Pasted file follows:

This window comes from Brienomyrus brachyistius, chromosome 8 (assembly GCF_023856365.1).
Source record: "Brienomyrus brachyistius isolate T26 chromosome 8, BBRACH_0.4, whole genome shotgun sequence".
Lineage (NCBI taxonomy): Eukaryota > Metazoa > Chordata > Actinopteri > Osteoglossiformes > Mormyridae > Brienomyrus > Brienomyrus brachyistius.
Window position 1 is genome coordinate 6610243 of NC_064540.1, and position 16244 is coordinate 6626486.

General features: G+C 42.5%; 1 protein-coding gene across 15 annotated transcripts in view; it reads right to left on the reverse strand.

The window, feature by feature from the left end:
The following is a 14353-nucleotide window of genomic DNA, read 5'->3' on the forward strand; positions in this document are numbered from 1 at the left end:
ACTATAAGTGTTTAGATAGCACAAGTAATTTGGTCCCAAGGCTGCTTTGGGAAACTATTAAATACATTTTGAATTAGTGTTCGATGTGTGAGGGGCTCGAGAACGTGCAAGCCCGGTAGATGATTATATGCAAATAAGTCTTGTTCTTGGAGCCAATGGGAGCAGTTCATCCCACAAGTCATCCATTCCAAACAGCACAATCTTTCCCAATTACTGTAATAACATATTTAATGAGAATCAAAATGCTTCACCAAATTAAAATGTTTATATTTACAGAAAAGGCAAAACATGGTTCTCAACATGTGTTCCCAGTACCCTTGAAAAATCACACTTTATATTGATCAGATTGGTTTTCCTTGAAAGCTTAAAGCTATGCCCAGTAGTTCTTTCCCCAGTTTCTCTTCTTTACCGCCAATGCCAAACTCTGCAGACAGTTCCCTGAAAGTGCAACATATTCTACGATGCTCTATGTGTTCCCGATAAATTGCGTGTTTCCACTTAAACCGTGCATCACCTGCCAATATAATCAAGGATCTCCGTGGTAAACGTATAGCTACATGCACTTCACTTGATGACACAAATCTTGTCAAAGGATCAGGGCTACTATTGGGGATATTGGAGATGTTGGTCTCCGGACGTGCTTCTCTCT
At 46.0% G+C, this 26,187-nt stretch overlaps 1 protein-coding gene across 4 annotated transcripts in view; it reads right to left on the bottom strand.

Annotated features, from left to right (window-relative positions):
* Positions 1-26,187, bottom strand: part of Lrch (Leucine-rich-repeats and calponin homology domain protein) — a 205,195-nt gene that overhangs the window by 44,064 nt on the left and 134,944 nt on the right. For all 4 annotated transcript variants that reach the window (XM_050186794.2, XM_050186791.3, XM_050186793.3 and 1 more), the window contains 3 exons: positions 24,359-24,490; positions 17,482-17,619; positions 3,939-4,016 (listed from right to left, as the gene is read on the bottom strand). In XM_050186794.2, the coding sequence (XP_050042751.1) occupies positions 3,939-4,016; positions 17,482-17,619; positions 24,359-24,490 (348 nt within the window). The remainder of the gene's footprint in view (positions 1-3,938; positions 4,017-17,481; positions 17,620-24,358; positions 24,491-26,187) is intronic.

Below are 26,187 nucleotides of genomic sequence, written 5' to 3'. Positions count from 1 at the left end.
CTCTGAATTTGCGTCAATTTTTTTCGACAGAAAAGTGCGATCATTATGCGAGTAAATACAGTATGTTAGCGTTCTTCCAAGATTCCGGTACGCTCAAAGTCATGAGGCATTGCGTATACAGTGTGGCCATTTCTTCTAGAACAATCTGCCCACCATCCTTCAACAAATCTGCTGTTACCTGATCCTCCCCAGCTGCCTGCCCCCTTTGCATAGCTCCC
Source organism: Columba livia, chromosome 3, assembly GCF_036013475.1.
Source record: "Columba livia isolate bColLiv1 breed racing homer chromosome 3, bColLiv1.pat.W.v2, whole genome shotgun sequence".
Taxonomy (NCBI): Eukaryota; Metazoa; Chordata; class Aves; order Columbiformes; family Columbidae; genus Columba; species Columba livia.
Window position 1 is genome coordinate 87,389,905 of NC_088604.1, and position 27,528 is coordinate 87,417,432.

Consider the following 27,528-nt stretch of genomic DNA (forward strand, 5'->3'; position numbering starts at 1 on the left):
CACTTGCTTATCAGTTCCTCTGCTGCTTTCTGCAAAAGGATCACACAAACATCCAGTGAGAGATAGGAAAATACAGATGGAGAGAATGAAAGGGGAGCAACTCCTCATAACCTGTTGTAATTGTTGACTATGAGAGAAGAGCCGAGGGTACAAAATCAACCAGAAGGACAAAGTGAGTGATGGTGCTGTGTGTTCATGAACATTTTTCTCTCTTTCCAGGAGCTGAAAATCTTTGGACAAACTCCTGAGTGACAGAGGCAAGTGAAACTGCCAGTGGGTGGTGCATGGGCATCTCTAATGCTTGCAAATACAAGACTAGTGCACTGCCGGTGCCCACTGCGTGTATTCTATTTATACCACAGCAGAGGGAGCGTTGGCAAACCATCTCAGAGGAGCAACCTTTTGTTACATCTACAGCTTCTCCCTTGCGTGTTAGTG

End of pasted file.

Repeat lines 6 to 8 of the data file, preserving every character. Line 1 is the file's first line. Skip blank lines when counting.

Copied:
The window, feature by feature from the left end:
The following is a 14353-nucleotide window of genomic DNA, read 5'->3' on the forward strand; positions in this document are numbered from 1 at the left end:
ACTATAAGTGTTTAGATAGCACAAGTAATTTGGTCCCAAGGCTGCTTTGGGAAACTATTAAATACATTTTGAATTAGTGTTCGATGTGTGAGGGGCTCGAGAACGTGCAAGCCCGGTAGATGATTATATGCAAATAAGTCTTGTTCTTGGAGCCAATGGGAGCAGTTCATCCCACAAGTCATCCATTCCAAACAGCACAATCTTTCCCAATTACTGTAATAACATATTTAATGAGAATCAAAATGCTTCACCAAATTAAAATGTTTATATTTACAGAAAAGGCAAAACATGGTTCTCAACATGTGTTCCCAGTACCCTTGAAAAATCACACTTTATATTGATCAGATTGGTTTTCCTTGAAAGCTTAAAGCTATGCCCAGTAGTTCTTTCCCCAGTTTCTCTTCTTTACCGCCAATGCCAAACTCTGCAGACAGTTCCCTGAAAGTGCAACATATTCTACGATGCTCTATGTGTTCCCGATAAATTGCGTGTTTCCACTTAAACCGTGCATCACCTGCCAATATAATCAAGGATCTCCGTGGTAAACGTATAGCTACATGCACTTCACTTGATGACACAAATCTTGTCAAAGGATCAGGGCTACTATTGGGGATATTGGAGATGTTGGTCTCCGGACGTGCTTCTCTCT